Got some problems with your car's battery? It is time we discussed how your car's starter, alternator, and battery work together to turn the engine over, supply electricity to the electrical system, and recharge the battery so that it can keep running. We'll also answer some of your most often-asked questions about engine failure and assist you in identifying which one of these three components is to blame.
What are the Symptoms of a Bad Car Battery?
The battery in your car won't likely last as long as you anticipate. The factory-installed batteries in many modern automobiles have a shorter lifespan than predicted, lasting as little as two or three years, according to accounts from owners of various car makes and models.
A weak battery frequently has enough power to start your car but is unable to handle the added strain of power windows and other electrical accessories.
Your windows and radio may be working, but still, no luck starting the vehicle. The problem may be at your starter system. You can always jump-start your car. As a general rule, jump-starting should work to start the car if your battery is dead. If that doesn't work, the starter is likely to be at fault.
Here are a few symptoms of a bad car battery:
- Issues with your car's other power accessories, such as the car audio, wipers, and electric side mirrors.
- A push-button ignition with an inconsistent response.
- Your warning lights are inoperative. The battery has insufficient power when the ignition is turned on, and no warning sign or check engine light comes on.
- Lights that are dim. Do your headlights seem to be darker than usual? It can be challenging to determine, but try turning on the full beam; if nothing changes, you can be very sure the battery is faulty.
Can a Weak Car Battery Cause Transmission Problems?
Your engine must be spun quickly enough to draw fuel and air into its cylinders and compress them before it can start. When you start the engine, a signal is transmitted to your car's battery, creating a chemical process that produces electrical energy. The computer system also uses electronic controls to operate the transmission.
The car won't start if the battery is unable to supply the starter motor and other electrical components during ignition with the necessary electrical energy.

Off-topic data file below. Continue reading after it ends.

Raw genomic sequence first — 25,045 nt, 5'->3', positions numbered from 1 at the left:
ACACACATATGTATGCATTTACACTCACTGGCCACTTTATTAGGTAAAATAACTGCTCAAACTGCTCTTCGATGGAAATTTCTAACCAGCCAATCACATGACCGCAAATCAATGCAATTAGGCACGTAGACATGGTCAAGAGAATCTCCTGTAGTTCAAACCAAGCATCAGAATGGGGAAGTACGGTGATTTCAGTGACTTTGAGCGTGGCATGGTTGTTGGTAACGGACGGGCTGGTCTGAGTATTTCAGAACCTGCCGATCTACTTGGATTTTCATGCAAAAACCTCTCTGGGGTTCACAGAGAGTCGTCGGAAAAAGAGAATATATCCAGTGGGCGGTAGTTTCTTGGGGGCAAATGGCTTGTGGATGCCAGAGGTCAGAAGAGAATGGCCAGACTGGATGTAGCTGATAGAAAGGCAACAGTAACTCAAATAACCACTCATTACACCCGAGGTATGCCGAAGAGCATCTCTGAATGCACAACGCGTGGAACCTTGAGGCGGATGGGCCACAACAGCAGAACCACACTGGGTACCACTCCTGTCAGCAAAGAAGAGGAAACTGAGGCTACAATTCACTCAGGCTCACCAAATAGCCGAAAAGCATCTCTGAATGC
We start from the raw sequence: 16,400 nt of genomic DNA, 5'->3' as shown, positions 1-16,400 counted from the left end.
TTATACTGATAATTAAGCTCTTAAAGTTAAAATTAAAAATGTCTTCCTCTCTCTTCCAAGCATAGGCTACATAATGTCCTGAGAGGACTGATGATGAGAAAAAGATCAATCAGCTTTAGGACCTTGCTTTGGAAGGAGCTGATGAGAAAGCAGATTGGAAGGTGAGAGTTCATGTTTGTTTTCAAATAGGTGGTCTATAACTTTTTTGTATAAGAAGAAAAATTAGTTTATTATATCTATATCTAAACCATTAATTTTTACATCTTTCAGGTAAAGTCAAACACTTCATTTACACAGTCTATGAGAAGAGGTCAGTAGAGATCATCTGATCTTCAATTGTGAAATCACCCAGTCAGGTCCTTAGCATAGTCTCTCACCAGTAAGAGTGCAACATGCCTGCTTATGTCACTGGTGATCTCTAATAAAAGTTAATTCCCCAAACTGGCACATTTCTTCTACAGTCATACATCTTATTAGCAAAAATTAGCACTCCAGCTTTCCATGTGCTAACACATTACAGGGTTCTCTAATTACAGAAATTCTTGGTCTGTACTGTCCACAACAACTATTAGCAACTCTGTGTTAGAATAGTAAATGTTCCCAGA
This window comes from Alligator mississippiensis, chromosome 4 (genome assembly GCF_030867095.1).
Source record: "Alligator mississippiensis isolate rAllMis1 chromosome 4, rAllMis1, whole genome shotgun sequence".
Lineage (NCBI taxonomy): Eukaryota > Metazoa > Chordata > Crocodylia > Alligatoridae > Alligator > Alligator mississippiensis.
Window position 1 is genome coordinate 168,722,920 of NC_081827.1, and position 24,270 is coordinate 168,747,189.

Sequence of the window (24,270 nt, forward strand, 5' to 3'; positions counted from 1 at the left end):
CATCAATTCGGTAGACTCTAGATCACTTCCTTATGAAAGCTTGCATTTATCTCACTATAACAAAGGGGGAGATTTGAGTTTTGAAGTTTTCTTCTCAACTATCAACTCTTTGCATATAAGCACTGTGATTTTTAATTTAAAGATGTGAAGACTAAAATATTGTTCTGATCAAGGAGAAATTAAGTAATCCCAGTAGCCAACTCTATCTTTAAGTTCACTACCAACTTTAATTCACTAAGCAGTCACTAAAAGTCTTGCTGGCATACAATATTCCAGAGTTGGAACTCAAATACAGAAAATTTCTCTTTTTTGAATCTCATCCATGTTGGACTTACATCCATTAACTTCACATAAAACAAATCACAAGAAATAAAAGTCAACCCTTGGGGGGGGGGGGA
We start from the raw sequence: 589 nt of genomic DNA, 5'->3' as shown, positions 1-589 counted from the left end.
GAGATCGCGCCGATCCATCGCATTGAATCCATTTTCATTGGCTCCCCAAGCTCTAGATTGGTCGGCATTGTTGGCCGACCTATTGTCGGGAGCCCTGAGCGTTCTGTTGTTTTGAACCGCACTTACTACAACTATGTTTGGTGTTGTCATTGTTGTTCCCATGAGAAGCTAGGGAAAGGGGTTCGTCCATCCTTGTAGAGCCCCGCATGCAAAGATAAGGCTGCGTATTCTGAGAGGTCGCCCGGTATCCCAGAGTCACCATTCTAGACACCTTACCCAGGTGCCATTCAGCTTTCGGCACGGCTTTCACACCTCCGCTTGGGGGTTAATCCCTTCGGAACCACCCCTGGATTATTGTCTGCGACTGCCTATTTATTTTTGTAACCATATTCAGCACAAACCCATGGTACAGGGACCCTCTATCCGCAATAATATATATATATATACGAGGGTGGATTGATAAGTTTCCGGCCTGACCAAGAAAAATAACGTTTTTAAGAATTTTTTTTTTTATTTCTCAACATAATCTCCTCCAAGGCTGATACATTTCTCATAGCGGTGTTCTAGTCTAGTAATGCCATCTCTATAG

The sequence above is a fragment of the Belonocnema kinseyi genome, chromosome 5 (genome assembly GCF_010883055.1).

A gear wheel on the starter shaft of your vehicle links to a sizable gear ring that wraps around the flywheel's rim. Your starter turns the engine by drawing electricity from the battery, supplying fuel to the engine cylinder, and compressing it.
You will notice the transmission beginning to misbehave in various ways when the corrosion on the battery's exterior becomes severe enough—the way the electrical system functions frequently causes issues to occur. Therefore, if the battery isn't taken care of, the transmission will display symptoms of a problem before functioning normally again, making it difficult to determine if your transmission may fail.
Your transmission may show symptoms such as entirely missing a gear when shifting or delaying the change. This indicates that the transmission occasionally does not receive the necessary amount of power due to the corroded battery terminals. Make careful to examine the battery if the transmission struggles to shift into gear or shifts jerkily. So that you don't further harm the transmission, bring the automobile in as soon as possible for inspection.
Can a Bad Car Battery Cause Computer Problems?
A faulty battery can have an impact on all of your automobile's electronic components, including the car computer. If a malfunctioning battery is unable to provide the necessary electrical energy to a computer, it could result in issues.
Powertrain Control Module (PCM), or the modern automobile computer, is in charge of crucial auto parts like the engine, transmission, and powertrain. It controls these systems based on the data it gets from the numerous sensors inside your automobile.
When a battery drains, it may send lower voltages of power which may or may not hurt your PCM. But it can definitely cause some problems that are related to your PCM due to it not receiving enough voltage. Also, your PCM can create problems that aren’t caused by your battery too.
There might be a PCM issue if you are confident that your battery is not the problem. You can learn this by replacing the battery or charging the battery and checking if the problems still linger. Can a bad car battery cause electrical problems too? Unfortunately, since you require specialized tools to check the PCM, it is recommended to have it checked and repaired by a professional mechanic.